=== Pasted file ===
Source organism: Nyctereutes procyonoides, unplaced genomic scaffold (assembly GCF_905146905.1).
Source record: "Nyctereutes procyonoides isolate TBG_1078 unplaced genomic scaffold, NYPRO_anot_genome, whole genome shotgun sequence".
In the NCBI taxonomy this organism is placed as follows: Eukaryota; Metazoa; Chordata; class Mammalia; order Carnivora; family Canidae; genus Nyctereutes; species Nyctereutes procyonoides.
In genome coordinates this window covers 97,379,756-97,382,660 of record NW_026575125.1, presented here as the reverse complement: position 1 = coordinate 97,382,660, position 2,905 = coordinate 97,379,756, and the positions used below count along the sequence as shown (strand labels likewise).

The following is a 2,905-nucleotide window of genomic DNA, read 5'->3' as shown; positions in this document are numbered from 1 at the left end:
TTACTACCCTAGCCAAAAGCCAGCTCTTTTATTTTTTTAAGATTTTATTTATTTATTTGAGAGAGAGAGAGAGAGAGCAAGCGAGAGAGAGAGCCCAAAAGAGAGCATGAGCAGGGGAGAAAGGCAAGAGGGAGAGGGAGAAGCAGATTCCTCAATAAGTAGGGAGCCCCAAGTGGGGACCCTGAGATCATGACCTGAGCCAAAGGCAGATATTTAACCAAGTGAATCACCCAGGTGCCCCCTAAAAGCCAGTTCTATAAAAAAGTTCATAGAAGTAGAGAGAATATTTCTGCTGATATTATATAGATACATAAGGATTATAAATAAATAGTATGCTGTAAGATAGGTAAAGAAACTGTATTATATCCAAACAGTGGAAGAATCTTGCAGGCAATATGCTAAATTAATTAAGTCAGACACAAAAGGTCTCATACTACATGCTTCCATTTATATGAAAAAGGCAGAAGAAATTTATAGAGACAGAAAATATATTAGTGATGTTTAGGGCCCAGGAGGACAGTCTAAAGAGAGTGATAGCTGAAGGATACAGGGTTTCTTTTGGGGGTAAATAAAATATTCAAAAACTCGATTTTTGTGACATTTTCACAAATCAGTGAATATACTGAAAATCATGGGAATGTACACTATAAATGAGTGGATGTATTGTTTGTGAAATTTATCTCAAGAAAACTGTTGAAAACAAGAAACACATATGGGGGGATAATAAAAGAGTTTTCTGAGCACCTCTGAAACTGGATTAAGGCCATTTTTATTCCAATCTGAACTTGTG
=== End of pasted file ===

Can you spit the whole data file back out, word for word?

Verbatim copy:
Source organism: Nyctereutes procyonoides, unplaced genomic scaffold (assembly GCF_905146905.1).
Source record: "Nyctereutes procyonoides isolate TBG_1078 unplaced genomic scaffold, NYPRO_anot_genome, whole genome shotgun sequence".
In the NCBI taxonomy this organism is placed as follows: Eukaryota; Metazoa; Chordata; class Mammalia; order Carnivora; family Canidae; genus Nyctereutes; species Nyctereutes procyonoides.
In genome coordinates this window covers 97,379,756-97,382,660 of record NW_026575125.1, presented here as the reverse complement: position 1 = coordinate 97,382,660, position 2,905 = coordinate 97,379,756, and the positions used below count along the sequence as shown (strand labels likewise).

The following is a 2,905-nucleotide window of genomic DNA, read 5'->3' as shown; positions in this document are numbered from 1 at the left end:
TTACTACCCTAGCCAAAAGCCAGCTCTTTTATTTTTTTAAGATTTTATTTATTTATTTGAGAGAGAGAGAGAGAGAGCAAGCGAGAGAGAGAGCCCAAAAGAGAGCATGAGCAGGGGAGAAAGGCAAGAGGGAGAGGGAGAAGCAGATTCCTCAATAAGTAGGGAGCCCCAAGTGGGGACCCTGAGATCATGACCTGAGCCAAAGGCAGATATTTAACCAAGTGAATCACCCAGGTGCCCCCTAAAAGCCAGTTCTATAAAAAAGTTCATAGAAGTAGAGAGAATATTTCTGCTGATATTATATAGATACATAAGGATTATAAATAAATAGTATGCTGTAAGATAGGTAAAGAAACTGTATTATATCCAAACAGTGGAAGAATCTTGCAGGCAATATGCTAAATTAATTAAGTCAGACACAAAAGGTCTCATACTACATGCTTCCATTTATATGAAAAAGGCAGAAGAAATTTATAGAGACAGAAAATATATTAGTGATGTTTAGGGCCCAGGAGGACAGTCTAAAGAGAGTGATAGCTGAAGGATACAGGGTTTCTTTTGGGGGTAAATAAAATATTCAAAAACTCGATTTTTGTGACATTTTCACAAATCAGTGAATATACTGAAAATCATGGGAATGTACACTATAAATGAGTGGATGTATTGTTTGTGAAATTTATCTCAAGAAAACTGTTGAAAACAAGAAACACATATGGGGGGATAATAAAAGAGTTTTCTGAGCACCTCTGAAACTGGATTAAGGCCATTTTTATTCCAATCTGAACTTGTG